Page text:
Dependency Management Policy for the Python Connector

The Snowflake Connector for Python depends on third party libraries, all of which are essential for communicating with the Snowflake database. Although we intend to make dependency management easy and reliable, each library can introduce changes that might result in unexpected behavior in the Snowflake Connector for Python or cause conflicts with other libraries.

This topic covers the following information:

  • The policy for determining how the dependent library versions are selected as requirements for the Snowflake Connector for Python.

  • The process for handling incidents that might occur as a result of changes in the dependent libraries.

In this Topic:

Policy for Determining Dependency Requirements

The Snowflake Connector for Python sets dependency requirements according to the following rules:

  • If the Snowflake Connector for Python directly refers to a package, the name of that package is included in the list of dependencies.

  • For each dependent library, the requirements specify both the lower bound and upper bound versions of the library.

    • The lower bound version (the minimum version) is the earliest version used to verify that the library worked.

    • The upper bound version (the first version that is not supported) is the next major version.

      If a minor version introduces a change that breaks compatibility, the upper bound version will be set to that minor version.

    This provides a stable environment in which the connector can be tested with specific versions of the dependent libraries.

Note

These rules are based on the assumption that all packages, including the Snowflake Connector for Python, follow the semantic versioning guidelines. According to these guidelines, a minor or patch version of a library should not introduce any API changes.

Handling Incidents Resulting From Changes to Dependent Libraries

Although the dependency management policy is designed to minimize the effects of changes made in dependent libraries, incidents can occur under unexpected conditions. This section discusses how each case is handled.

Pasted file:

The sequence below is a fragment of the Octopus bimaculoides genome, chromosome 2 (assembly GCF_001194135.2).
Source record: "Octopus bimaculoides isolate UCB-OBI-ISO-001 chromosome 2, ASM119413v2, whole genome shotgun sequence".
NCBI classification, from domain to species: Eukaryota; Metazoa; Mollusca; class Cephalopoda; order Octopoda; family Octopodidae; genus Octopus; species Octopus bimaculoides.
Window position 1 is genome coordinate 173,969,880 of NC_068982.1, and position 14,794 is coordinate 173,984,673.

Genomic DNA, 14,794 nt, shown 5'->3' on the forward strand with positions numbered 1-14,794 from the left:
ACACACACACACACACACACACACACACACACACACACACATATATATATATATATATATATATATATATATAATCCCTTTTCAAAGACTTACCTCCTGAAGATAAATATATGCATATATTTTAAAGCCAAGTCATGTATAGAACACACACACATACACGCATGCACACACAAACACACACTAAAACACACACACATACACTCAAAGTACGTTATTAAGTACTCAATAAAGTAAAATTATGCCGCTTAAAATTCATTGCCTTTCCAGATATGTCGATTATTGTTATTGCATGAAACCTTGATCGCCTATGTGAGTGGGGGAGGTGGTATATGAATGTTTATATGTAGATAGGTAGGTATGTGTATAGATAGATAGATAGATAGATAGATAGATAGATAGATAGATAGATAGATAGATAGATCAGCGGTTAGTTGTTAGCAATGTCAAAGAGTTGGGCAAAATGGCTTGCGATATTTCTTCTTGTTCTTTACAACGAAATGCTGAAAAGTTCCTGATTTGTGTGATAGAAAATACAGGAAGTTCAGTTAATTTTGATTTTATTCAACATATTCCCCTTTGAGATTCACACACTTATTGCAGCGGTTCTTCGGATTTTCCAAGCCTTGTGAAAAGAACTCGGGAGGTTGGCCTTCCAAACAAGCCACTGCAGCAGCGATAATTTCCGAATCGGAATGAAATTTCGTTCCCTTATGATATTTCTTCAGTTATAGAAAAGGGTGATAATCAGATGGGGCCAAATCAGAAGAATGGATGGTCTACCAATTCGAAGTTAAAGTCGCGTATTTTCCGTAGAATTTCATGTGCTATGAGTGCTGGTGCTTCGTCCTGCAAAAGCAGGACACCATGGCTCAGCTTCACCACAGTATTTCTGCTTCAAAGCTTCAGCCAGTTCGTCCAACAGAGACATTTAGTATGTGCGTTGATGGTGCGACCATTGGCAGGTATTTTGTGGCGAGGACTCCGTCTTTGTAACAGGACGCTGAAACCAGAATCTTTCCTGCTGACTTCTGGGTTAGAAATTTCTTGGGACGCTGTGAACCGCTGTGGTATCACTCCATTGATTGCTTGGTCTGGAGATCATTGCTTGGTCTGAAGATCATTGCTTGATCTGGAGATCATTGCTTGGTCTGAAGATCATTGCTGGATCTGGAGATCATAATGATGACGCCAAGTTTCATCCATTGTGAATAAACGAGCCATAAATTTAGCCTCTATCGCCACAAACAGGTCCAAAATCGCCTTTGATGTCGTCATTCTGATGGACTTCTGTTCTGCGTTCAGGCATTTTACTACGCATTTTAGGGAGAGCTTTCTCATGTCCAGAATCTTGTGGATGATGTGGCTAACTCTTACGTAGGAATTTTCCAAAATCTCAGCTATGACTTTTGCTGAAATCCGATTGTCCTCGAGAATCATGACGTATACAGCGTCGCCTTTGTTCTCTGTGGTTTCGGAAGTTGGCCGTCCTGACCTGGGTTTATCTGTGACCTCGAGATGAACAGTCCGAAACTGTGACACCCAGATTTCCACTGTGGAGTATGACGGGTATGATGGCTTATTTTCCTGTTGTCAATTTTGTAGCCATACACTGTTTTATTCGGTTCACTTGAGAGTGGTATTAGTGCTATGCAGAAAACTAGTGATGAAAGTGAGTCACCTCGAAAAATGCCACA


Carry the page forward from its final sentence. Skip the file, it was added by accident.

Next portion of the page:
Case 1. A Dependent Library Introduces a Change in API or Behavior

If an incident occurs because a new version of a dependent library introduced a change to their API (and/or behavior), we will release a new version of the Snowflake Connector for Python that excludes the new version of the dependent library from the range of supported versions. We will make this change at the earliest opportunity. (Snowflake will make a best effort to address the issue in the next release.)

For example, suppose that the requirements file specifies this range of versions for the dependent library package1:

package1>=1.0,<2.0

In theory, the API should not change in any versions released within this range. However, if a change in version 1.3 breaks compatibility, the upper bound version will be changed to exclude version 1.3 and later versions:

package1>=1.0,<1.3

This change is intended to be a temporary solution to the problem. Once the issue has been resolved, we will change the upper bound version back to the next major version of the library.

Case 2. A Dependent Library Introduces a New Version Greater Than the Upper Bound

In this case, after we verify that the Snowflake Connector for Python works with the new version of the library, we’ll include the new version in the range of supported versions for the next release of the Snowflake Connector for Python. For example, suppose that the requirements file specifies this range of versions for the dependent library package1:

package1>=1.0,<2.0

If package1 version 2.0 is released, the new version cannot be used with the Snowflake Connector for Python because the version is out of the range of required versions. We have automated tests that detect this case.

Note that if there are critical reasons for supporting this new version of the library (for example, if the new version includes a security patch), we’ll make a best effort to release the updated Snowflake Connector for Python in the next release after the incident is reported.